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PostPosted: Sat Dec 01, 2012 6:09 pm 
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I am a rank newbie trying to learn from Phil Hardy's tutorials at the Kerry Whistles site. I've done ok up to the point of the Arpeggios Crossing The Octaves tutorial, at which I am unable to follow which notes I am to play, particularly in the second half (following E). I would appreciate anyone willing to identify them for me, and/or another arpeggio pattern for a similar exercise across the octaves. His is particularly pleasing.

Thank you!


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PostPosted: Sat Dec 08, 2012 1:28 pm 
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Hakai wrote:
I am a rank newbie trying to learn from Phil Hardy's tutorials at the Kerry Whistles site. I've done ok up to the point of the Arpeggios Crossing The Octaves tutorial, at which I am unable to follow which notes I am to play, particularly in the second half (following E). I would appreciate anyone willing to identify them for me, and/or another arpeggio pattern for a similar exercise across the octaves. His is particularly pleasing.

Thank you!


Hi there Hakai,

I've bookmarked this excellent resource, thank you for bringing my attention to the free lesson on KERRYWHISTLE.COM these lesson are really well produced and useful for any beginning whistler. The addition of Low D lessons is a great bonus and should interest a lot of beginners new to the low D whistle, looking to see Low D playing technique and hearing how wonderful the Low D whistle can be even during in practice. :D

Your query regarding the arpeggio's used in "Lesson 6" I'll do my best to cast some light on this for you. Below I have listed the arpeggio's with the higher note (octave) encased in the upright beams.

1st arpeggio D G B G |D| G B G
2nd Arpeggio E G C G |E| G C G

Quote:
1st arpeggio D G B G |D| B G
2nd Arpeggio E G C G |E|C G
(before corrections, thanks Mike)


Additional Note
The 1st arpeggio is based on a G Major triad (G-B-D) and the 2nd is based on a C Major triad (C-E-G)

Some other arpeggio's you could practice with?
F Major triad F-A-C
A major triad A-C#-E

That's only two there are many more, as practice take any triad and mix the notes up just as Phil has done. Create your own melodic pieces this is what Phil's intention is to get you experimenting on your own it is good fun and a great multi faceted practice routine. I can only hope this has helped a little. Have fun and keep whistling.
90


Last edited by Jleo Fipple on Sun Dec 09, 2012 11:59 am, edited 3 times in total.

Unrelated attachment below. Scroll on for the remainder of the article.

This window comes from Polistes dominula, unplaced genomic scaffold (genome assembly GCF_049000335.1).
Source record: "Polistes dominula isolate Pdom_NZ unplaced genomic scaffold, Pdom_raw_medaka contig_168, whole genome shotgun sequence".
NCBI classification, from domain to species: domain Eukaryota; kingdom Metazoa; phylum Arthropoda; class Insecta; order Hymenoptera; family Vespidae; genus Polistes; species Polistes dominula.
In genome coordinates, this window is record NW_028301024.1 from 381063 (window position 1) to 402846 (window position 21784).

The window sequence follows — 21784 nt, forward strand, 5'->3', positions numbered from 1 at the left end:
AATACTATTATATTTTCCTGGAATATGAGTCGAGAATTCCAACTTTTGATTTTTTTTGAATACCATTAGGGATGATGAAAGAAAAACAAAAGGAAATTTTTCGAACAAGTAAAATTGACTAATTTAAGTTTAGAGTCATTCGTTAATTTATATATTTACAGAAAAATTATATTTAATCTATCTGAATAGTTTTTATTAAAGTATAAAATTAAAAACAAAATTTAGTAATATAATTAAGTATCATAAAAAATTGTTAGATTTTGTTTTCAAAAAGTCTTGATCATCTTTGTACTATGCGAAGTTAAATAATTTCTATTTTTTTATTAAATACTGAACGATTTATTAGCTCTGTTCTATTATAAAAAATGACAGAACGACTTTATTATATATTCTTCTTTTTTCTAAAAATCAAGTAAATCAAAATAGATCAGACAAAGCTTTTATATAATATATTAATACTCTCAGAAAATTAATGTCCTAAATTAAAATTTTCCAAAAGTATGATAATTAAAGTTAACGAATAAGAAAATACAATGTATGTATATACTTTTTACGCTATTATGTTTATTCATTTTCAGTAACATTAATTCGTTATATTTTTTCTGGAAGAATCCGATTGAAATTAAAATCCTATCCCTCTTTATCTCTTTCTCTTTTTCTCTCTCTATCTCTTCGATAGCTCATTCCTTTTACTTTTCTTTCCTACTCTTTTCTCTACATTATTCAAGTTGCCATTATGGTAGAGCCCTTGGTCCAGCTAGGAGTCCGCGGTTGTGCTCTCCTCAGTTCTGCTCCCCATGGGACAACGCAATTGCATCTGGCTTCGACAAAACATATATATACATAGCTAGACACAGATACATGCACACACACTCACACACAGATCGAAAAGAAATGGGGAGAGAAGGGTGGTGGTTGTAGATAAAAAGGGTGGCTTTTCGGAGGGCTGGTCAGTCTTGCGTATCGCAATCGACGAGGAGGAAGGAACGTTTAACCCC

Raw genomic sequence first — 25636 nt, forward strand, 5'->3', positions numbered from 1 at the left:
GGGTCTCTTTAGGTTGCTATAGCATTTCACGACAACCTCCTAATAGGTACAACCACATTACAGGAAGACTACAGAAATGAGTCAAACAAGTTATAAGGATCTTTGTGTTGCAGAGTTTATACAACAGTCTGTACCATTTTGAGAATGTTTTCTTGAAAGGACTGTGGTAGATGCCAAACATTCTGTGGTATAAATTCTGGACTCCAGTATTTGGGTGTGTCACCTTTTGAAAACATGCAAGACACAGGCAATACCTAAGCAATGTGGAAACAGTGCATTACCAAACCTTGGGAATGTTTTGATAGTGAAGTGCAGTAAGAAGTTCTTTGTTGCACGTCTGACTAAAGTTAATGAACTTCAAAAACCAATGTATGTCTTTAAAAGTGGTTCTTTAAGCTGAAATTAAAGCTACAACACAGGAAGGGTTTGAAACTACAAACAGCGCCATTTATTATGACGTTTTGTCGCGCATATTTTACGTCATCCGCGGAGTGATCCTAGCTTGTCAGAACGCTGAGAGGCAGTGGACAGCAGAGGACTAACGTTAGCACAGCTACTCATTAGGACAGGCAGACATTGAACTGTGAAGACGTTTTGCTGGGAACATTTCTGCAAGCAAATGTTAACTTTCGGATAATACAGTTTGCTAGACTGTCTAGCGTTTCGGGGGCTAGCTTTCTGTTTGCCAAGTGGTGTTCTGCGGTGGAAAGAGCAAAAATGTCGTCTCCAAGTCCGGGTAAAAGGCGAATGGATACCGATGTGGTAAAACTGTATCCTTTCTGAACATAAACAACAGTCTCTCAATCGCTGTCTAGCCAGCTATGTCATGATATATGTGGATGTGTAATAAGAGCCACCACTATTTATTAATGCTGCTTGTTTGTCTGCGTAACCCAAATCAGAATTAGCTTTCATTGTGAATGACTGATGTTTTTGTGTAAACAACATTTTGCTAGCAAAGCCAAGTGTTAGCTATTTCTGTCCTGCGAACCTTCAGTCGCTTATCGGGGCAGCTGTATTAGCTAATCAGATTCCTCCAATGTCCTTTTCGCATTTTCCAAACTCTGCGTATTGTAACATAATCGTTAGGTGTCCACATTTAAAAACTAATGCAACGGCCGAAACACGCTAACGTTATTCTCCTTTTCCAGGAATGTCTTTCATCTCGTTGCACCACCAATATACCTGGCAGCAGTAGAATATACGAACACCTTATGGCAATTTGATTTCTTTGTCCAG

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PostPosted: Sun Dec 09, 2012 3:33 am 
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Just a slight correction.

The argeggios Phil plays go:
1st arpeggio D G B G |D| G B G
2nd Arpeggio E G C G |E| G C G


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PostPosted: Sun Dec 09, 2012 10:15 am 
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Mikethebook wrote:
Just a slight correction.

The argeggios Phil plays go:
1st arpeggio D G B G |D| G B G
2nd Arpeggio E G C G |E| G C G


Thank you for the correction Mike, I've edited my post.


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PostPosted: Tue Jun 09, 2020 6:36 am 
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Thanks for posting the notes. Can any of you help with the notes used in this one?!

Irish Trad Low Whistle Tutorial 5 - Speed Octave


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PostPosted: Tue Jun 09, 2020 7:08 am 
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sockfish wrote:
Thanks for posting the notes. Can any of you help with the notes used in this one?!

Irish Trad Low Whistle Tutorial 5 - Speed Octave


He's just playing the "B c d triplet" using the fingerings

xoo oox B
oxx oox c
oxx xxx d

yes he's keeping the ring finger of the lower hand down for B and c.

Later he goes up to g in the 2nd octave using these fingerings

xoo oox B
oxx oox c
oxx xxx d
xxx ooo g

Note for g in the 2nd octave he keeps that lower-hand ring finger off.

I find myself doing the same thing on Low Whistles, tending to do the old-school partially-closed fingering in the low octave but keeping everything open in the 2nd octave.

Why? With high whistles it doesn't have much effect, but with Low Whistles high b can be finicky.

So with high whistles I can finger B and b

xoo oox B, b

and it's fine.

But with Low Whistles high b might have difficulty sounding and/or sound harsh if that lower-hand ring finger is left down, so that it's better to play b open

xoo ooo b

BTW many whistle players, flute players, and uilleann pipers always or generally play the B c d triplet with c#

xoo oox B
ooo oox c#
oxx xxx d

even if the tune is in, say, G Major where a c natural would normally be called for.

In other words there are players to rarely, or never, play the B c d triplet the way Phil demonstrates.

_________________
Richard Cook
1978 Quinn uilleann pipes
1945 Starck Highland pipes
Goldie Low D whistle


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